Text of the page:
One message wasn’t even for us rather we had the pleasure of being the messenger.  As we were hiking the trail, another hiker was approaching from the opposite direction. He stopped to chat and told us he was from Mississippi and that his wife was picking him up at the next crossroad. He asked where we were from and when we said Ohio he told us that he had been born in Newark. The man said he knew the location of Marion,  Bucyrus and Shelby. That sparked a further comment from Chief that he had been on the police force there.  The man said that he had served in the Navy about forty years ago with someone from Shelby, Bruce F.  Just so happens that we have been friends with Bruce and his wife, Cindy, for  many years. Our girls grew up together and we went to the same church for years. The hiker told us his name and asked if we would let Bruce know he would like to speak with him.  As soon as we had cell service, Chief contacted Bruce and delivered the message. Bruce knew who the hiker was as soon as we mentioned Mississippi and said he had been thinking the past couple years about making a contact.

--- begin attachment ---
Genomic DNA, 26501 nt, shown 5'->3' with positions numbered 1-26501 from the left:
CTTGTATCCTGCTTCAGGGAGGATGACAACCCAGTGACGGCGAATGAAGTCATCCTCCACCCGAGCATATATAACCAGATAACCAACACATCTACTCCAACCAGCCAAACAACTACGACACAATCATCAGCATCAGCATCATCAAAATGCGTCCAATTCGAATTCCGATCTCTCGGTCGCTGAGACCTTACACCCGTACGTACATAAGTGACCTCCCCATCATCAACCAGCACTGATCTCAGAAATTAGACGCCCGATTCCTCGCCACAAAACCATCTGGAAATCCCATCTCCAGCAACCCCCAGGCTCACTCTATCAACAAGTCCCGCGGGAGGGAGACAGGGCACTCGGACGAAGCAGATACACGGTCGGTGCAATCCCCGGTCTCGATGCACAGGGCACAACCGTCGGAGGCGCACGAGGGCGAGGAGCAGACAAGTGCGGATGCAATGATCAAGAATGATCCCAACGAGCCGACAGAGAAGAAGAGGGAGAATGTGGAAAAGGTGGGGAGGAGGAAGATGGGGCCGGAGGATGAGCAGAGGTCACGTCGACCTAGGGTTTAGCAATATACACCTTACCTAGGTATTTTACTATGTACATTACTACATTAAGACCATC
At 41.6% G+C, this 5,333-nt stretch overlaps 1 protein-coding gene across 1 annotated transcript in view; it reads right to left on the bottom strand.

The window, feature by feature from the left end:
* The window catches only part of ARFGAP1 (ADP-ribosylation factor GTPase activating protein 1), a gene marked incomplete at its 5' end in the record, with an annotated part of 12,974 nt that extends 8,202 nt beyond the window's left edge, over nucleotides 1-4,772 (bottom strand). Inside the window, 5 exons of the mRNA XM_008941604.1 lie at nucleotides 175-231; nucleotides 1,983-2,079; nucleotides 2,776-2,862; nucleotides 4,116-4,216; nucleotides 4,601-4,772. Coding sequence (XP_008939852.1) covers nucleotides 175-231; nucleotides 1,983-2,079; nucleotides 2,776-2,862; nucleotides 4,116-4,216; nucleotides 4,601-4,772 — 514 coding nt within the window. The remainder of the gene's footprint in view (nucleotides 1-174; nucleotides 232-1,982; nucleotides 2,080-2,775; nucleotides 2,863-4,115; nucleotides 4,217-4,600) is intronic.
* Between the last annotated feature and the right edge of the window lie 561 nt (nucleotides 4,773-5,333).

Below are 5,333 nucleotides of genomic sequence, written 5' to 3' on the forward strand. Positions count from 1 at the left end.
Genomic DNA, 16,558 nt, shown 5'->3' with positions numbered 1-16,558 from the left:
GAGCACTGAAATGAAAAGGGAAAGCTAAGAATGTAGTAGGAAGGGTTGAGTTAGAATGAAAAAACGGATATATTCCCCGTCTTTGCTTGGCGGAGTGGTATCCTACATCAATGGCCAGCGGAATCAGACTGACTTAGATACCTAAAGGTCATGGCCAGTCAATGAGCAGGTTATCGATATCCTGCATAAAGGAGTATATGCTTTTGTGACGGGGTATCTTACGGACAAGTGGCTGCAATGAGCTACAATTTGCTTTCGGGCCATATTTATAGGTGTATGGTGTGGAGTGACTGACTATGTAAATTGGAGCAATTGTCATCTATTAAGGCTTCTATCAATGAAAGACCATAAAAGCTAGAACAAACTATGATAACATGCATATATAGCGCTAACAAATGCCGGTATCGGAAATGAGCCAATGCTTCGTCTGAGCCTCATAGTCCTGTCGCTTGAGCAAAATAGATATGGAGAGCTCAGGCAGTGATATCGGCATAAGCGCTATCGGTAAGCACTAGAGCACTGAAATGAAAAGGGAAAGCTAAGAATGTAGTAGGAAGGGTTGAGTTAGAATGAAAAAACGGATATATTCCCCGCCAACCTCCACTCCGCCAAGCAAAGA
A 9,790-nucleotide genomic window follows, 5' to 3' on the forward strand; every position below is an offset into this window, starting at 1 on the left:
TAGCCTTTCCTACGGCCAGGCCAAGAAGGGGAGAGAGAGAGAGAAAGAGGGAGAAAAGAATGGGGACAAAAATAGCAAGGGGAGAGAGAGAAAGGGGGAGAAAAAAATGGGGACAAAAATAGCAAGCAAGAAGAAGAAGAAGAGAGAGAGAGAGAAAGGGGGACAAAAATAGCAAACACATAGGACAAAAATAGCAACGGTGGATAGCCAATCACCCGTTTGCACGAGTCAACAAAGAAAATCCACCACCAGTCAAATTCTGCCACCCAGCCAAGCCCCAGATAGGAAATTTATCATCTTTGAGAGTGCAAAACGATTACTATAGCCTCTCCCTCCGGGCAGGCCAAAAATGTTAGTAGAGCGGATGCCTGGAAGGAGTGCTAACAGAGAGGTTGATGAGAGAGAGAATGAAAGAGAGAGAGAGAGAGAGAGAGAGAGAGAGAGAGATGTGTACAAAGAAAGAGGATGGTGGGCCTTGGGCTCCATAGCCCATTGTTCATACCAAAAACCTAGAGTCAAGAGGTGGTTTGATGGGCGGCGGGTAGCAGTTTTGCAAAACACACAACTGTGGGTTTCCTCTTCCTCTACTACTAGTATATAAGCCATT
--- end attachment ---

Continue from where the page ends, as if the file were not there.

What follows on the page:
Day 45 was especially difficult as we hiked the rocky paths to and from Mt. Rogers.  The day was sunny which made traversing the trail hotter than we’ve normally experienced on a mountain.  We also hiked through the Grayson Highlands State Park and encountered the wild ponies on more than one occasion.  At one location four ponies were grazing in the woods, including one all brown foal that wasn’t very old.  As we walked along the trail, Chief spotted a yellow piece of paper in a baggie that had been strategically placed next to an A.T. marker.  On the note was written, “Chief and Toad”.  Now hikers will sometimes leave messages for other hikers but we couldn’t imagine who or why a note would be left for us.  It turned out this message was from Tara, an accountant friend we know from Columbus, Ohio that has been following our blog.  Tara’s note said that she had travelled to the Grayson Highlands.  She must have been out hiking the area and knew that we weren’t far behind.  Tara’s message came as a great surprise and was a source of encouragement to us on a day we were challenged both emotionally and physically!